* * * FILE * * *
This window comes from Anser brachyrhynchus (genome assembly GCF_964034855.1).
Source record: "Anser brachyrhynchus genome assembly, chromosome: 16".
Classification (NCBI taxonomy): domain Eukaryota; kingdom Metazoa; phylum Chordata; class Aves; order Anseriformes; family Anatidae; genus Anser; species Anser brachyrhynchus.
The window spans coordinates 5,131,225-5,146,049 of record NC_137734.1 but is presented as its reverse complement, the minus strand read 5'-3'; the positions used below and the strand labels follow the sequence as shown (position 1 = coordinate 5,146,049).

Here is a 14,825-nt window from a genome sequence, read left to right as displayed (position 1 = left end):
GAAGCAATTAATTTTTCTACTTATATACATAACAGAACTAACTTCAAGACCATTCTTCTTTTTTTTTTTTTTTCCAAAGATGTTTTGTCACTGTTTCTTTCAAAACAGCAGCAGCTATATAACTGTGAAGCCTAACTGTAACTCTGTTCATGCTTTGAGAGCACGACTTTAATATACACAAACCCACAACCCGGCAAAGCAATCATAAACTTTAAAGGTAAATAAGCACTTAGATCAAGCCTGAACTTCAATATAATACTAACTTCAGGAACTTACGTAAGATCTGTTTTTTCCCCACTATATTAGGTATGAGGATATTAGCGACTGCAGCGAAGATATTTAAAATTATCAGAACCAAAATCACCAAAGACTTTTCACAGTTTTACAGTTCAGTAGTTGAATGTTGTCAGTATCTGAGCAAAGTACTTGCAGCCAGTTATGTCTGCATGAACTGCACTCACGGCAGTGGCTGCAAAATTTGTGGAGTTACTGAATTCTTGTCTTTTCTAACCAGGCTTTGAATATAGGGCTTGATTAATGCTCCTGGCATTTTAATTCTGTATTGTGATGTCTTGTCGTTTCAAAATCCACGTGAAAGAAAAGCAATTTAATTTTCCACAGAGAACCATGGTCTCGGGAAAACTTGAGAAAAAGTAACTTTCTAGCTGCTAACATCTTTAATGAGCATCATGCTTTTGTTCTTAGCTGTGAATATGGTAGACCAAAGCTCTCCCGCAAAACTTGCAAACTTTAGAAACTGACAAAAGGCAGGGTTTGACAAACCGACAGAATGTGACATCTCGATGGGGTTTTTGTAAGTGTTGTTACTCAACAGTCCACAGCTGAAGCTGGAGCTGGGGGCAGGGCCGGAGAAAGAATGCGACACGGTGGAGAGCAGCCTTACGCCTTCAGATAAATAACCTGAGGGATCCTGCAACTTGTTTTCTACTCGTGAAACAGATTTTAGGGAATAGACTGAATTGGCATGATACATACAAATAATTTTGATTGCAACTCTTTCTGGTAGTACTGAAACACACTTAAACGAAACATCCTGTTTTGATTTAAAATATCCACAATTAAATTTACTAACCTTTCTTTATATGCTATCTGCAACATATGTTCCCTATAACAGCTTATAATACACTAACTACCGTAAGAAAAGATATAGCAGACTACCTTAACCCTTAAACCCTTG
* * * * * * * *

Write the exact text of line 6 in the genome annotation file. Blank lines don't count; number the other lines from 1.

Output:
GAAGCAATTAATTTTTCTACTTATATACATAACAGAACTAACTTCAAGACCATTCTTCTTTTTTTTTTTTTTTCCAAAGATGTTTTGTCACTGTTTCTTTCAAAACAGCAGCAGCTATATAACTGTGAAGCCTAACTGTAACTCTGTTCATGCTTTGAGAGCACGACTTTAATATACACAAACCCACAACCCGGCAAAGCAATCATAAACTTTAAAGGTAAATAAGCACTTAGATCAAGCCTGAACTTCAATATAATACTAACTTCAGGAACTTACGTAAGATCTGTTTTTTCCCCACTATATTAGGTATGAGGATATTAGCGACTGCAGCGAAGATATTTAAAATTATCAGAACCAAAATCACCAAAGACTTTTCACAGTTTTACAGTTCAGTAGTTGAATGTTGTCAGTATCTGAGCAAAGTACTTGCAGCCAGTTATGTCTGCATGAACTGCACTCACGGCAGTGGCTGCAAAATTTGTGGAGTTACTGAATTCTTGTCTTTTCTAACCAGGCTTTGAATATAGGGCTTGATTAATGCTCCTGGCATTTTAATTCTGTATTGTGATGTCTTGTCGTTTCAAAATCCACGTGAAAGAAAAGCAATTTAATTTTCCACAGAGAACCATGGTCTCGGGAAAACTTGAGAAAAAGTAACTTTCTAGCTGCTAACATCTTTAATGAGCATCATGCTTTTGTTCTTAGCTGTGAATATGGTAGACCAAAGCTCTCCCGCAAAACTTGCAAACTTTAGAAACTGACAAAAGGCAGGGTTTGACAAACCGACAGAATGTGACATCTCGATGGGGTTTTTGTAAGTGTTGTTACTCAACAGTCCACAGCTGAAGCTGGAGCTGGGGGCAGGGCCGGAGAAAGAATGCGACACGGTGGAGAGCAGCCTTACGCCTTCAGATAAATAACCTGAGGGATCCTGCAACTTGTTTTCTACTCGTGAAACAGATTTTAGGGAATAGACTGAATTGGCATGATACATACAAATAATTTTGATTGCAACTCTTTCTGGTAGTACTGAAACACACTTAAACGAAACATCCTGTTTTGATTTAAAATATCCACAATTAAATTTACTAACCTTTCTTTATATGCTATCTGCAACATATGTTCCCTATAACAGCTTATAATACACTAACTACCGTAAGAAAAGATATAGCAGACTACCTTAACCCTTAAACCCTTG